In his heart-wrenching, innocence-shattering, mouth-shutting book Night, Elie Wiesel tells of his experience as a teenager with his father in the concentration camps of Auschwitz, Buna, and Buchenwald. There was always the threat of “the selection”—the taking away of the weak to be killed and burned in the ovens.
At one point—and only one—Wiesel links Calvary and the camps. He tells of an old rabbi, Akiba Dumer.
Akiba Dumer left us, a victim of the selection. Lately, he had wandered among us, his eyes glazed, telling everyone of his weakness: “I can’t go on...It’s all over...” It was impossible to raise his morale. He didn’t listen to what we told him. He could only repeat that all was over for him, that he could no longer keep up the struggle, that he had no strength left, nor faith. Suddenly his eyes would become blank, nothing but two open wounds, two pits of terror.1
Then Wiesel makes this provocative comment: “Poor Akiba Dumer, if he could have gone on believing in God, if he could have seen a proof of God in this Calvary, he would not have been taken by the selection.”2 I will not presume to put any words in Elie Wiesel’s mouth. I am not sure what he meant. But it presses the question: Why the link between Calvary and the concentration camp?
When I ask this question, I am not thinking of cause or blame. I am thinking of meaning and hope. Is there a way that Jewish suffering may find, not its cause, but its final meaning in the suffering of Jesus Christ? Is it possible to think, not of Christ’s passion leading to Auschwitz, but of Auschwitz leading to an understanding of Christ’s passion?
Is the link between Calvary and the camps a link of unfathomable empathy? Perhaps only Jesus in the end can know what happened during the “one long night”3 of Jewish suffering. And perhaps a generation of Jewish people, whose grandparents endured their own noxious crucifixion, will be able, as no others, to grasp what happened to the Son of God at Calvary. I leave it as a question. I do not know.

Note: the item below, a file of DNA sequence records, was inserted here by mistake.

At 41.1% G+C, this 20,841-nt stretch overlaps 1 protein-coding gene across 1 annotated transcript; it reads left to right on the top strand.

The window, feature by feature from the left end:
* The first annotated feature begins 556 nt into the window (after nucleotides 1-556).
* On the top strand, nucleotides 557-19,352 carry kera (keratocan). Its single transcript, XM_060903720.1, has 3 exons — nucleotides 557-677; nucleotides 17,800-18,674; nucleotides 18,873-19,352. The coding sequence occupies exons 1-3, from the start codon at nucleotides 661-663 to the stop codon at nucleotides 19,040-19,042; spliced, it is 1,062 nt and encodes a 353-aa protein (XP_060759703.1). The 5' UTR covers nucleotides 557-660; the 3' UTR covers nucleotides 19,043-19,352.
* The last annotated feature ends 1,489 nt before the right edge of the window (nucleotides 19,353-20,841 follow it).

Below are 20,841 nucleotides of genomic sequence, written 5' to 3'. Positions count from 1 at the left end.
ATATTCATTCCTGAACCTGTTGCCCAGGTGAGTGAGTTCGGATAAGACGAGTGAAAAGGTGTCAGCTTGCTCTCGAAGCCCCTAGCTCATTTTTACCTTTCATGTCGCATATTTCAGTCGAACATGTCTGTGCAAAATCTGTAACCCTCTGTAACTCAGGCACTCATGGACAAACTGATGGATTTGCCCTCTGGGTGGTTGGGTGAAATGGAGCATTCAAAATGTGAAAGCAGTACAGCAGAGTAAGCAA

But this I know: Those ostensible “Christians” who built the camps never knew the love that moved Jesus Christ toward Calvary. They never knew the Christ, who instead of killing to save a culture, died to save the world. But there are some Christians—the true Christians—who have seen the meaning of the passion of Jesus Christ, and have been broken and humbled by his suffering. Could it be that these, perhaps better than many, might be able to see and, at last, begin to fathom the suffering of Jewish people?
What an irony that Christians have been anti-Semitic! Jesus and all his early followers were Jews. People from every group in Palestine were involved in his crucifixion (not just Jews). God himself was the chief Actor in the death of his Son, so that the main question is not, Which humans brought about the death of Jesus? But, What did the death of Jesus bring about for humans—including Jews and Muslims and Buddhists and Hindus and nonreligious secularists—and all people everywhere?
This article was excerpted from the introduction to John Piper’s book, The Passion of Jesus Christ: Fifty Reasons Why He Came to Die (Wheaton, IL: Crossway Books, 2004), p. 15-16.
1 Elie Wiesel, Night (New York: Bantam Books, 1982, orig. 1960), p. 72.
2 Ibid., p. 73.
3 3 Ibid., p. 32.